Muhammad Arif : Chairman Centre of Advisory Services for Islamic Banking and Finance (CAIF), Former Head of FSCD SBP, Former Head of Research ArifHabib Investments and Member IFSB Task Force for development of Islamic Money Market, Former Member of Access to Justice Fund Supreme Court of Pakistan

In an article published in Dawn of SakibSherani an economist, he has tried to paint the current economic developments as totally positive? I know him from the days when he was serving ABN Amro. His version of economy is based on following concepts.

The payment system managed by SBP is efficient, Skilled and unskilled labors are getting jobs, A vibrant tech ecosystem is growing, Nadradatabase is getting refined, Pakistanis as a generous giving nation are getting medical treatment under ShaukatKhanum Memorial Trust hospitals, SIUT, Indus Hospital, and the centers for the needy run by the Edhi Foundation The resilience of Pakistanis has been well noted globally. Despite the most challenging economic, social or security conditions over a protracted period of time, millions of the country’s citizens have plodded on, not just earning an income for themselves and supporting their families in the process, but starting social initiatives that have immeasurably helped local communities too.

Likewise Head or Research of ArifHabib investments (that I headed in 2008) has also painted a rosy picture of Pakistan’s economy with its stock Exchange crossing highest number but one should not forget that Stock Exchange indices are not the barometer of any country’s economy.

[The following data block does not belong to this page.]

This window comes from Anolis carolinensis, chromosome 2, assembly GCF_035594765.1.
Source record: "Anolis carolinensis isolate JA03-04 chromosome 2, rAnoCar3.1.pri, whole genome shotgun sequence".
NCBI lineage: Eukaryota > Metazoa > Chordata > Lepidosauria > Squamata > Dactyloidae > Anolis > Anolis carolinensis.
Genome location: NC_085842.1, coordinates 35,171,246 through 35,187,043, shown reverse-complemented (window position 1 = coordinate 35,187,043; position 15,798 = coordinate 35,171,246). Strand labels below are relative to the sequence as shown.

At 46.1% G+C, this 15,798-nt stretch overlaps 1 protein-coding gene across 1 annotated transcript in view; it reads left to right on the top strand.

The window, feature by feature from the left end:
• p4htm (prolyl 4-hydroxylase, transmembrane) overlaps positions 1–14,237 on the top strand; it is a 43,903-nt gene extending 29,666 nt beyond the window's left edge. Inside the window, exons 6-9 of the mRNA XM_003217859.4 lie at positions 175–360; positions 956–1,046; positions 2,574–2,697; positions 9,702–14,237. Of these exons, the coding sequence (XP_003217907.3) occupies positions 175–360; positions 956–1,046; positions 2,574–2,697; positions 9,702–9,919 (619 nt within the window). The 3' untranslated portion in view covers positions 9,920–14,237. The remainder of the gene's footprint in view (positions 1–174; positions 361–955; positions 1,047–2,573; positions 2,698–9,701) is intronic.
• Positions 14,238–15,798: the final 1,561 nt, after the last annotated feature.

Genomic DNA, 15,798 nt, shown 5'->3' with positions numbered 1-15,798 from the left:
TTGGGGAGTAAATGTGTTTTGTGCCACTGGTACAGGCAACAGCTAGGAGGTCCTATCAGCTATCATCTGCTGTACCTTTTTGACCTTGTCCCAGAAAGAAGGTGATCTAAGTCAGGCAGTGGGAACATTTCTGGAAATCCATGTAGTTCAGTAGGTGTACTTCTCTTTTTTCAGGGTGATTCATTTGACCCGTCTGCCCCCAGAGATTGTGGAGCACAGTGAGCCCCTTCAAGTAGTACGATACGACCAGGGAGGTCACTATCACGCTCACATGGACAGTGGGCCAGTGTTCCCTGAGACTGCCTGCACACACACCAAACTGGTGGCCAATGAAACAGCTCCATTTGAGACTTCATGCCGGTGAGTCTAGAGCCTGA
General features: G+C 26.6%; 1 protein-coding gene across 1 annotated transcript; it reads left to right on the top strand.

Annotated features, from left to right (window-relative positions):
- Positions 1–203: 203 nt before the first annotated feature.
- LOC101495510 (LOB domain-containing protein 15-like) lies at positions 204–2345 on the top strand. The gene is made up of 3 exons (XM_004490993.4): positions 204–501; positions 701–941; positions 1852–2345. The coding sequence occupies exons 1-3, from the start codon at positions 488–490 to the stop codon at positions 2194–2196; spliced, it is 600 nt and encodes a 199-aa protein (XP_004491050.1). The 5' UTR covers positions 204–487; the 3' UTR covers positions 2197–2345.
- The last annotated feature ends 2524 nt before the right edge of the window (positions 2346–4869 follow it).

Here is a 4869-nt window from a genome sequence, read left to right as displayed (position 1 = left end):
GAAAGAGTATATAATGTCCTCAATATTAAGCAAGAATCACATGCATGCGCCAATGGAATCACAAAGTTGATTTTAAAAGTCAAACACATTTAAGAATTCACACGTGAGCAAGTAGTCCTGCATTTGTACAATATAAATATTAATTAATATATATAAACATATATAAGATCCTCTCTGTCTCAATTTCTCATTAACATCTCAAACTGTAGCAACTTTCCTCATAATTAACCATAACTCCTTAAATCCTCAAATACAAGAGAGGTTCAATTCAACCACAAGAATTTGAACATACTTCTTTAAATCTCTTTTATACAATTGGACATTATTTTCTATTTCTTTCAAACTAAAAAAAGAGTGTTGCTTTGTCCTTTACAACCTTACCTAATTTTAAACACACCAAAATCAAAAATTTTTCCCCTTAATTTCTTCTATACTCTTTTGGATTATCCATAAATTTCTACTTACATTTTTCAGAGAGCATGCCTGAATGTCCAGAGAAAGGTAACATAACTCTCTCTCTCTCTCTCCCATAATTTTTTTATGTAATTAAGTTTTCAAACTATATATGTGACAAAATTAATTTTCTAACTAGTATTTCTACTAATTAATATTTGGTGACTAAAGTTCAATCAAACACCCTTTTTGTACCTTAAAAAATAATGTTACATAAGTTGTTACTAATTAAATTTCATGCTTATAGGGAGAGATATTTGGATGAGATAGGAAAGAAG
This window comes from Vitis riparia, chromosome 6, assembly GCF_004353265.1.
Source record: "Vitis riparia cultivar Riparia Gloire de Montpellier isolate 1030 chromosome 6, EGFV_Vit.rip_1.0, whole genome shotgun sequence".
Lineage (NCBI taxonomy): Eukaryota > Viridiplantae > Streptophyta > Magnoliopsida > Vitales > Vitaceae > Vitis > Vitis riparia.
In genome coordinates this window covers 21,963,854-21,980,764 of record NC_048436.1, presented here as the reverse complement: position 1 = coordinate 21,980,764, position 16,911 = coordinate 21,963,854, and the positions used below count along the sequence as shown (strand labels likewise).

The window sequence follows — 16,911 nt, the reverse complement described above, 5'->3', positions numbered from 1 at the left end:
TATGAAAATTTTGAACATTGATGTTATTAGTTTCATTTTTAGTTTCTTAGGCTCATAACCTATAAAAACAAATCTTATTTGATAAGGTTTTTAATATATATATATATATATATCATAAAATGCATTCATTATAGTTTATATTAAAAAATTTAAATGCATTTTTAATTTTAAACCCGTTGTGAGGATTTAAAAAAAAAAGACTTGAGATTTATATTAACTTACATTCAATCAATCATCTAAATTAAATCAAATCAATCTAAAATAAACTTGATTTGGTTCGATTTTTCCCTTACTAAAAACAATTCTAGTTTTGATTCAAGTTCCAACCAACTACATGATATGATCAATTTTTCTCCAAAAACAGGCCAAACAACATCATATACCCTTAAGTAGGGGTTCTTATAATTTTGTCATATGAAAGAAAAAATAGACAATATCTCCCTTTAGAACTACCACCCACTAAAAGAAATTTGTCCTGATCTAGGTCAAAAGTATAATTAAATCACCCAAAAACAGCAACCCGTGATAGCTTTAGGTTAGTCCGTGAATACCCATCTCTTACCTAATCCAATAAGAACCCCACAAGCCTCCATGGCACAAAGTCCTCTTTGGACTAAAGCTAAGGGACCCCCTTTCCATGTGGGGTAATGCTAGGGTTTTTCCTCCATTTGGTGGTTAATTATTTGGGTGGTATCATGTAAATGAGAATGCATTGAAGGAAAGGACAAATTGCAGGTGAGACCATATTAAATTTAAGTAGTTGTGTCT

I am unable to understand that what they wanted to say. This is like such that we see daily on media withhighly polarized views, Jokers sitting like IrsahdBhatti on one side and seasoned commentators like MujiburShami and MajidNizami on the other side

However economy is a science and not just technical advancements. Actual common man of Pakistan can tell whether the government is pursuing right policies on the economic front or otherwise.

Pakistan has achieved steady growth since 2013 and crossed 5.8% in 2018. However in the aftermath of a credit facility agreement with the IMF, Economic growth was estimated to have fallen to 3.3% in 2019 from 5.5% a year earlier and 0.7 percentage points below IMF’s previous estimate. This was mainly due to measures taken by authorities to counter macroeconomic imbalances. Growth is expected to slow further to -1.5% in 2020 due to the outbreak of the COVID-19 and may pick up to 2% in 2021, according to the updated IMF forecasts.

The start of 2019 was marked by Pakistan’s foreign exchange reserves falling below the USD 7 billion mark (less than one month of import coverage), raising concerns over the country’s ability to honor its financial obligations. Reserves were boosted later in the year as the United Arab Emirates and Saudi Arabia provided financial assistance. The IMF approved two new tranches of loan under the Extended Fund Facility first in July 2019 and another in February 2020, further helping the country shore up its foreign reserves. According to data from the State Bank of Pakistan, foreign reserves rose above USD 20 billion as of Nov 2020. The State Bank also said the country may no longer need international financing if reserves continue to rise later in 2021.